NTRODUCTION
Fire is the third leading cause of accidental deaths in the United States, yet most people ignore it. More than 150 workplace fires occur every day.

HOW FIRES START
Fire is a chemical reaction involving rapid oxidation or burning of a fuel. It needs three elements to occur:

FUEL - Fuel can be any combustible material - solid, liquid or gas. Most solids and liquids become a vapor or gas before they will burn.

OXYGEN - The air we breathe is about 21 percent oxygen. Fire only needs an atmosphere with at least 16 percent oxygen.

HEAT - Heat is the energy necessary to increase the temperature of the fuel to a point where sufficient vapors are given off for ignition to occur.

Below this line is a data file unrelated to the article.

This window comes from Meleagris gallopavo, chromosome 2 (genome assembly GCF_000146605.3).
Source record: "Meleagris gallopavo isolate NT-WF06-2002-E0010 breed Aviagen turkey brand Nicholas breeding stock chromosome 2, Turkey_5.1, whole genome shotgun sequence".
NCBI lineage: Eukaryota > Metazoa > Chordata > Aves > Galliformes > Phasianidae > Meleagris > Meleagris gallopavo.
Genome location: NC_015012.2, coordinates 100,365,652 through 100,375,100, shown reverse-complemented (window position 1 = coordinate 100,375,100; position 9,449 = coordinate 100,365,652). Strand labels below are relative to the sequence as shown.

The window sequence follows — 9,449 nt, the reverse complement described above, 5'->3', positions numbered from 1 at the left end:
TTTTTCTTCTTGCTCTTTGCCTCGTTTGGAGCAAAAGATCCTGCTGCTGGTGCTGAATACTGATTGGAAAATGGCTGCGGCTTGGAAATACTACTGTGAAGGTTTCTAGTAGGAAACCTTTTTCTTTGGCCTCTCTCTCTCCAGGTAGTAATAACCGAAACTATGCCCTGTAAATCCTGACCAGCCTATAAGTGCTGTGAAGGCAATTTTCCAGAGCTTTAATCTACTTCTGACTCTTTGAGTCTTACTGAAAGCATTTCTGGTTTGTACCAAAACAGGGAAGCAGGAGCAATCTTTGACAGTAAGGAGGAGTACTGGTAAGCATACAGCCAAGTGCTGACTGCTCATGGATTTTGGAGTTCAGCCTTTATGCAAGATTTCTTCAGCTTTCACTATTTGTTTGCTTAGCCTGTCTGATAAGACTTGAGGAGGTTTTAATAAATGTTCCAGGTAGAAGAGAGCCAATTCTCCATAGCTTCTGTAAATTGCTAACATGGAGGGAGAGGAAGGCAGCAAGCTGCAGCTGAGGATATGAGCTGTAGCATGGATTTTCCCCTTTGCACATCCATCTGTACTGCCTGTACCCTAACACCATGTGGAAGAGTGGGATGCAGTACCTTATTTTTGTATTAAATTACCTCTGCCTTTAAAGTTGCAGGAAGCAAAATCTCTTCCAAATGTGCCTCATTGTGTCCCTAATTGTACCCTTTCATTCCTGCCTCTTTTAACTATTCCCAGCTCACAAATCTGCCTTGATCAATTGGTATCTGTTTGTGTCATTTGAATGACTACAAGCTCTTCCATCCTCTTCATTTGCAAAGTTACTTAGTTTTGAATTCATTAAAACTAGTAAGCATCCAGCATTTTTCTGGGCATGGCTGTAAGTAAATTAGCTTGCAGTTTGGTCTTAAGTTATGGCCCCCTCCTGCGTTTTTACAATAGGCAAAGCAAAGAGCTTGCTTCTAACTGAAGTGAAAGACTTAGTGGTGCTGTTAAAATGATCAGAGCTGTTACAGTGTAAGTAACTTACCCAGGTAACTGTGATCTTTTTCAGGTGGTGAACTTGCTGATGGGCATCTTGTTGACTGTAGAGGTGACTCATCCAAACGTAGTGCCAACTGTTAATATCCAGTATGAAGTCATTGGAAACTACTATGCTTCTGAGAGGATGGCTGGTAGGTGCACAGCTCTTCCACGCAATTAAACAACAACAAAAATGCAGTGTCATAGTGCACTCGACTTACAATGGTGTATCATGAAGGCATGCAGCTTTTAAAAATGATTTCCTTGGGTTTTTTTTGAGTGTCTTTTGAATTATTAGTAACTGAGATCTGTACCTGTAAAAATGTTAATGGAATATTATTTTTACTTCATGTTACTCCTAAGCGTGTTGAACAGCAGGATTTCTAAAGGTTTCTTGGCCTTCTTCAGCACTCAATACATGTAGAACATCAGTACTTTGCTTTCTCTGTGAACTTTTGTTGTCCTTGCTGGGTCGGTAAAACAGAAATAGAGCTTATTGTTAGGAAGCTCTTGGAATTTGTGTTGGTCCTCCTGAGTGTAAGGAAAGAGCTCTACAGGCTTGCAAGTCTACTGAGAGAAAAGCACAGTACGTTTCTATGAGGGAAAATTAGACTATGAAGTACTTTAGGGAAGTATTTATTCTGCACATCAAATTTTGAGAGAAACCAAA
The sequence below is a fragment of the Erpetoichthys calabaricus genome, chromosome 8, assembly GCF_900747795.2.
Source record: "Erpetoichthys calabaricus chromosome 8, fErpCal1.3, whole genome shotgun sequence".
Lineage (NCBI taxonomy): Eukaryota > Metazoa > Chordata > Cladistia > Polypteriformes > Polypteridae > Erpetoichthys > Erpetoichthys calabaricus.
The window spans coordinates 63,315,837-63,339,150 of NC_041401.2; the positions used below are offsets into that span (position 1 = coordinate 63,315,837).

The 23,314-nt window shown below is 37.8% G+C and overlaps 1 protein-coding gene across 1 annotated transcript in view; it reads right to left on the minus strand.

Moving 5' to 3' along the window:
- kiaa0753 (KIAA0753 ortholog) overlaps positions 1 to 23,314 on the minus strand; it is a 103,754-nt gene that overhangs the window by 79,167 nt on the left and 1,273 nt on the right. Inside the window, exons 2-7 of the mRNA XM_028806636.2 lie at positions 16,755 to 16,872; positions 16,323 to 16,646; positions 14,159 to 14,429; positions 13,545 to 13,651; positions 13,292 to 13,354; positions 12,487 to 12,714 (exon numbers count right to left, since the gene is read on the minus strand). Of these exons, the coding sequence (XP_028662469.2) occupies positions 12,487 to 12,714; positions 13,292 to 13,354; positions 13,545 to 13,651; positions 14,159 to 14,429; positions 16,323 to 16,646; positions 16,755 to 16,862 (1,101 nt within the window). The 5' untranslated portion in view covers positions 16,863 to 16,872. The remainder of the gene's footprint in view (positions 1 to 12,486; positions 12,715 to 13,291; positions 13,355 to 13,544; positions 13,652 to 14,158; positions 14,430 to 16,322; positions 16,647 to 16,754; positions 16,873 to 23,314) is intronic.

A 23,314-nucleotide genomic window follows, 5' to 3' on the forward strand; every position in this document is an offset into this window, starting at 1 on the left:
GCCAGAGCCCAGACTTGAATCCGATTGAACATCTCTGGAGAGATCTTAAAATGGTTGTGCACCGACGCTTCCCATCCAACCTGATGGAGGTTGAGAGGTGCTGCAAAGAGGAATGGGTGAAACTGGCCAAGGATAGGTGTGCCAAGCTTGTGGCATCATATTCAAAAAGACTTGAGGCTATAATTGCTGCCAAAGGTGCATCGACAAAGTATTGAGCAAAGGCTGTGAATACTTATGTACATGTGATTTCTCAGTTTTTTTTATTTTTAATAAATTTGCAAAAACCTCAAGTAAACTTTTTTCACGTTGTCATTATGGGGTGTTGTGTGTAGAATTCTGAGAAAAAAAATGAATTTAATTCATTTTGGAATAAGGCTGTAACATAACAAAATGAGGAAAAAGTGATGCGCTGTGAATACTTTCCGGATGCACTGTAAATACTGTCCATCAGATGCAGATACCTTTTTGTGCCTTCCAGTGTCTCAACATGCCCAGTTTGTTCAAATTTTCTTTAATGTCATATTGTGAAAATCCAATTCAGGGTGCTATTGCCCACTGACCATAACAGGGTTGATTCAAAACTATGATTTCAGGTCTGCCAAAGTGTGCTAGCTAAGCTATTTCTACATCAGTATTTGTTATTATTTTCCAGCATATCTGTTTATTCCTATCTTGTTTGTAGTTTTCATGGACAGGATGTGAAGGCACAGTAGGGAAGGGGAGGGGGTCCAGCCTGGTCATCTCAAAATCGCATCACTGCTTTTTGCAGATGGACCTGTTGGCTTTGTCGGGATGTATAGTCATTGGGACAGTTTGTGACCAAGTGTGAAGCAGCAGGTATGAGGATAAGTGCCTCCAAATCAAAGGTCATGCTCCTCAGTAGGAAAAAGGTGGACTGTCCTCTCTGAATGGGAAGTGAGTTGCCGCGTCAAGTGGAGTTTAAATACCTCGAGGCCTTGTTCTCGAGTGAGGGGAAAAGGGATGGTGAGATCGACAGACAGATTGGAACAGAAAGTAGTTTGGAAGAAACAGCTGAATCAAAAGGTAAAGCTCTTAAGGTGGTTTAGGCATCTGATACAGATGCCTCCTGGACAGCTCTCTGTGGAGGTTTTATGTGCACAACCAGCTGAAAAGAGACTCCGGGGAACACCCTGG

CHEMICAL REACTION - A chain reaction can occur when the three elements of fire are present in the proper conditions and proportions. Fire occurs when this rapid oxidation, or burning takes place.

Take any one of these factors away, and the fire cannot occur or will be extinguished if it was already burning.


HOW FIRES ARE CLASSIFIED

CLASS A - Ordinary combustibles or fibrous material, such as wood, paper, cloth, rubber and some plastics.
CLASS B - Flammable or combustible liquids such as gasoline, kerosene, paint, paint thinners and propane.
CLASS C - Energized electrical equipment, such as appliances, switches, panel boxes and power tools.
CLASS D - Certain combustible metals, such as magnesium, titanium, potassium and sodium. These metals burn at high temperatures and give off sufficient oxygen to support combustion. They may react violently with water or other chemicals, and must be handled with care.